The smash Queen hit Bohemian Rhapsody has been making remarkable waves since it’s release three weeks ago. The movie is now the second-biggest musical biopic of all time - just behind Straight Outta Compton - and the biggest LGBTQIA movie ever - ahead of The Birdcage. The movie looks set to surpass worldwide box office of other musical hits La La Land and The Greatest Showman in the next few days. Meanwhile the Best Picture nomination whispers have started...
Therefore, we were keen to find out more about the audience behind the killer hit and explore how it evolved during the movie’s run. As we found in our white paper, Breaking the Blockbuster Code, some movies can have dramatic evolutions during their run. When our data science team looked at musical biopic Straight Outta Compton, they found the audience profile completely changed within the first two weeks of the film’s release. So, did the same happen with Bohemian Rhapsody? And how does the audience contrast with the musical hit it’s about to overtake, The Greatest Showman?
Audience highlights of Bohemian Rhapsody
The female share of the audience grew from 44% on opening night to 53% by week three, which is inline with the evolution we’ve traditionally found with blockbuster movies. Interestingly, the female share of audience overall for Bohemian Rhapsody compared to The Greatest Showman was lower (50% vs 56%).
Bohemian Rhapsody’s audience is notable for the high percentage of Hispanic moviegoers on opening night (27%) and opening weekend (20%). We’ve found that Hispanic moviegoers typically represent 20% of a blockbuster’s opening weekend. For Bohemian Rhapsody, the Hispanic audience share had dropped to 16% by week three. Meanwhile the Hispanic share of the audience on opening weekend for The Greatest Showman was around 15%.
Interestingly, the average age for Bohemian Rhapsody started out younger than The Greatest Showman (36 yo vs 38 yo) but ended up older by week three (44 yo vs 41 yo).
Overall Bohemian Rhapsody attracted more frequent moviegoers than The Greatest Showman (39% vs 33%) and fewer infrequent moviegoers (24% vs 33%).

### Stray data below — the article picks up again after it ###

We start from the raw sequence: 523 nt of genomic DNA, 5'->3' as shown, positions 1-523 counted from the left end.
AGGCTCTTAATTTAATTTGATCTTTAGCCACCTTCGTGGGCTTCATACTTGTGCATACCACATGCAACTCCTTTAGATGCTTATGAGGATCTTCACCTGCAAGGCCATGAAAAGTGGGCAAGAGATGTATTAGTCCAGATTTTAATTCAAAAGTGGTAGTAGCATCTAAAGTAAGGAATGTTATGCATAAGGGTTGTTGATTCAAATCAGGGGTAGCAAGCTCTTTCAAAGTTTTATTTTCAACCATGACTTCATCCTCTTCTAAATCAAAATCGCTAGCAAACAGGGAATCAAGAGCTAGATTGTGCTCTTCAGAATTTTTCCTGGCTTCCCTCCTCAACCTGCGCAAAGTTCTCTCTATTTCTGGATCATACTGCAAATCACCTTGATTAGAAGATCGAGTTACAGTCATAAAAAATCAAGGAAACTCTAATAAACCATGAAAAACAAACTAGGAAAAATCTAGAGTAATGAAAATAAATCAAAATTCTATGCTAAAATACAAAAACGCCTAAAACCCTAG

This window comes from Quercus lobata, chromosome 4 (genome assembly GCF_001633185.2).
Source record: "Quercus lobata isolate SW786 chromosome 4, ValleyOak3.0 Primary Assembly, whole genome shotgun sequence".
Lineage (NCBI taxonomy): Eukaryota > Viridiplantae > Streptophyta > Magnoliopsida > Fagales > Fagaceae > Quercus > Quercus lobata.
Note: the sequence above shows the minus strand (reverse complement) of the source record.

What does this mean for marketing strategies?
In many ways Bohemian Rhapsody evolved like a typical blockbuster movie, but with older moviegoers, particularly those in their 50s (probably fans of Queen in the 70s-80s) over-represented. This anecdotally provides substantial credence to the idea of having different strategies for different marketing groups. To take advantage of cross-generational movies like Bohemian Rhapsody, studios could have multiple campaign strategies surrounding the targeted demographic groups. When planning for a title like this studios could split their budget and essentially treat the first and second weekend as two separate campaigns. On the first weekend, the advertiser could focus on the demographics that reliably attend on opening weekend (i.e., super fans and those 25-34 yo) while concentrating on those who were not scooped up in the first weekend as well as older moviegoers (35-64 yo) who are more likely to avoid the week of release. This strategy would allow studios to reduce second-weekend drop and potentially (in the case of films with very strong word of mouth) stop the slide altogether.
Check out all our Audience Evolution Reports here to discover more moviegoing audience insights.